10. You practice “seagull” management – A seagull manager is one who periodically flies in, makes a lot of noise, craps all over everyone, and then flies away. Good leaders are engaged with their team members and have the pulse of what’s going on in the organization. That is much harder work than it is to be a seagull manager, but it also earns you much more respect and trust from your team members because they know you understand what they’re dealing with on a day-to-day basis and you have their best interests in mind.

I’m sure you’ve had your own personal experiences with a Frankenboss. What other behaviors would you add to this list? Feel free to leave a comment and share your thoughts.

Powered by WPeMatico

5 Ways You Undermine Trust in Your Leadership

For leaders, trust is a must. It’s the critical foundation for creating an environment where your team members can flourish, be engaged, and exercise their creativity and innovation to achieve their goals and those of the organization. Trust is the connective tissue in relationships and organizations, and it allows us to collaborate and achieve more together than we would independently.

But trust is under attack. Nearly everyday we hear or see reports of prominent leaders who have been caught in a scandal, violated the law, or broken trust with their followers in some form or fashion. Whether it’s intentionally or unintentionally, we act in ways that cause others to doubt our trustworthiness. We are our own worst enemy when it comes to undermining trust in our leadership.

What are the ways we undermine trust? Well, there are several, but five stand out above the others. These five ways have the power to destroy trust on multiple fronts. They can erode trust slowly over a long period of time, to where one day you wake up and realize the trust you thought you had in a relationship has disappeared. On the other hand, these enemies of trust can also destroy a relationship in one fatal blow, like a sledgehammer crushing a cement block. You must be on guard to constantly protect and nurture the most prized possession of your leadership—trust.

Five Ways We Undermine Trust in Our Leadership

  1. Self-Orientation – Self-oriented leaders place a higher priority on their personal needs and desires above those of their followers. They’re in it for themselves. They are more concerned with how they look to their higher-ups than how they’re viewed by their team members. Charles Green, co-author of the book The Trusted Advisor, uses a formula to describe how trust is built. His “trust equation” is Trustworthiness = (Credibility + Reliability + Intimacy) ÷ Self-Orientation. The more self-oriented (aka, selfish) you are, the greater you reduce the amount of trust you build with others. Self-oriented leaders are more focused on “me” than “we.”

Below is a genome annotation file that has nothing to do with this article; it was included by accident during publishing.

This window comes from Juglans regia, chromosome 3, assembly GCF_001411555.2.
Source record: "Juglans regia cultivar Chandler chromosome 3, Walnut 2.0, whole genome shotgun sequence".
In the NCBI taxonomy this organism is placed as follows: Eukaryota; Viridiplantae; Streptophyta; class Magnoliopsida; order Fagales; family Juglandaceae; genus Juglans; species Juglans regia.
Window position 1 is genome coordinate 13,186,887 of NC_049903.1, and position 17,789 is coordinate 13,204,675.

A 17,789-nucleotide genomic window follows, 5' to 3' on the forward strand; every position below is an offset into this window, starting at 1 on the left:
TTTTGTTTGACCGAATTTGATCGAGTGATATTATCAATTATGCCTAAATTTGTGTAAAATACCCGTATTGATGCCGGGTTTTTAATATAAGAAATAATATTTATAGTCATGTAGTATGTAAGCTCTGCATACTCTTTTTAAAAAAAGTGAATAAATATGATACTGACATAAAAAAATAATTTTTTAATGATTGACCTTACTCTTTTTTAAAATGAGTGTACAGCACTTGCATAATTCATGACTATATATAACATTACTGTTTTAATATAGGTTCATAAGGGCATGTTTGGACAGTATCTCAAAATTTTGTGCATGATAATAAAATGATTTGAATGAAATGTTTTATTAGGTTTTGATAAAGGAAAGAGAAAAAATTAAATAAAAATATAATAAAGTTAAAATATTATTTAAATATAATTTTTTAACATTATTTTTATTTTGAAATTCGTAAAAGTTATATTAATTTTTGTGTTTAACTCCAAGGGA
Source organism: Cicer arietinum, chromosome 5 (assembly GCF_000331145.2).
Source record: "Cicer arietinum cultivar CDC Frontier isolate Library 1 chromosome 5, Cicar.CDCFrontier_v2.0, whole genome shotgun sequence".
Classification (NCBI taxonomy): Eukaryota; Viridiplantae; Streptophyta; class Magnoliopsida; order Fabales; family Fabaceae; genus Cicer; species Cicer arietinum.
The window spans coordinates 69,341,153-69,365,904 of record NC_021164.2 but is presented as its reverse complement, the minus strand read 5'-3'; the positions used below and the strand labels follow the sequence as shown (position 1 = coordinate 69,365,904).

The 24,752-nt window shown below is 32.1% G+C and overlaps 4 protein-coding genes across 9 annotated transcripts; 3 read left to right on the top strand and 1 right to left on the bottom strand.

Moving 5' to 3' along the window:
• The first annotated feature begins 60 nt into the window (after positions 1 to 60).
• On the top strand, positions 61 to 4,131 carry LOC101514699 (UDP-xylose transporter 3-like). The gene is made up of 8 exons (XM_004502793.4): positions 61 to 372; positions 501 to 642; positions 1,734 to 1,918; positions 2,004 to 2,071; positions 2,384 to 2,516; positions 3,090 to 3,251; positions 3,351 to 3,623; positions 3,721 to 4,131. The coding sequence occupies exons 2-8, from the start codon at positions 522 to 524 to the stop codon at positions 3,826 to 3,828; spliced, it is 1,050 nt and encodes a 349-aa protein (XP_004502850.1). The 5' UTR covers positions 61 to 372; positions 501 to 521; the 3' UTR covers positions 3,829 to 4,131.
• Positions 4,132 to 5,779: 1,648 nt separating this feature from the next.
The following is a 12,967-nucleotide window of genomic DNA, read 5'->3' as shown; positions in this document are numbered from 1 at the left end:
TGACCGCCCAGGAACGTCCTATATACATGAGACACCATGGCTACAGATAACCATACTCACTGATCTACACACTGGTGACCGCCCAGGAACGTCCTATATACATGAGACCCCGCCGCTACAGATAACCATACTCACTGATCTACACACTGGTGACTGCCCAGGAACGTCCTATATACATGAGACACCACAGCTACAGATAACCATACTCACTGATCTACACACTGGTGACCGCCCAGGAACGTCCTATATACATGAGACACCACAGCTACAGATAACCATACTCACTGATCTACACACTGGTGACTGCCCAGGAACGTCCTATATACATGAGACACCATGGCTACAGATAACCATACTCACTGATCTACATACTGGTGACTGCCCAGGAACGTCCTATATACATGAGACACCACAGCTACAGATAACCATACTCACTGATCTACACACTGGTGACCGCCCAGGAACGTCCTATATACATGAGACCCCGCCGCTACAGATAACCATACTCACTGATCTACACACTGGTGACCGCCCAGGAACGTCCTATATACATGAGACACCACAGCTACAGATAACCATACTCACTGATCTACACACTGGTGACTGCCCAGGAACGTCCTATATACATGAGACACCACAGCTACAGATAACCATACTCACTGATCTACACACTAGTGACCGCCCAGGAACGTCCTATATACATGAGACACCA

2. Control – Most people think distrust or mistrust is the opposite of trust. That’s not correct. The opposite of trust is control. That’s because trust requires risk, and you must give up a degree of control when you accept the risk of extending trust to someone. For trust to be established, someone must first extend trust, and it’s the leader’s responsibility to go first. Leaders who refuse to accept the risk of trusting others are forced to rely on controlling behaviors like micromanaging, not sharing information, or performing all the work themselves.
  3. Isolation – There are a few ways we let isolation undermine trust in our leadership. One is when leaders isolate themselves from others, either intentionally or unintentionally. Unintentional isolation happens when leaders move higher up in the organization and have less contact with their team members, become focused on other priorities, or simply get distracted with busyness to the neglect of connecting with team members. Another way isolation erodes trust is when leaders “freeze out” or intentionally ignore a team member. People trust leaders who establish a personal connection with them. They want to know their leader cares about them and their well-being. Distrust is born in the absence of connection, and isolation has a way of feeding upon itself and creating more distance in the relationship.
  4. Unreliability – Perhaps the most common way we undermine trust, unreliability slowly chips away at trust every time a leader fails to meet a commitment. Leaders are expected to be role models of accountability, and when they don’t keep their own commitments, it sends a message to the entire team that it’s OK for them to do the same. Unreliability is also a silent killer of trust. Most people are forgiving when small, inconsequential commitments are dropped. Being a few minutes late for a meeting, a slow response to an email, or canceling a meeting at the last minute are common examples of everyday behaviors that demonstrate unreliability. A few, infrequent occurrences of those behaviors don’t have much impact on trust, but when they happen often enough that the leader develops a reputation of being unreliable, a trust gap has developed that can be difficult to overcome.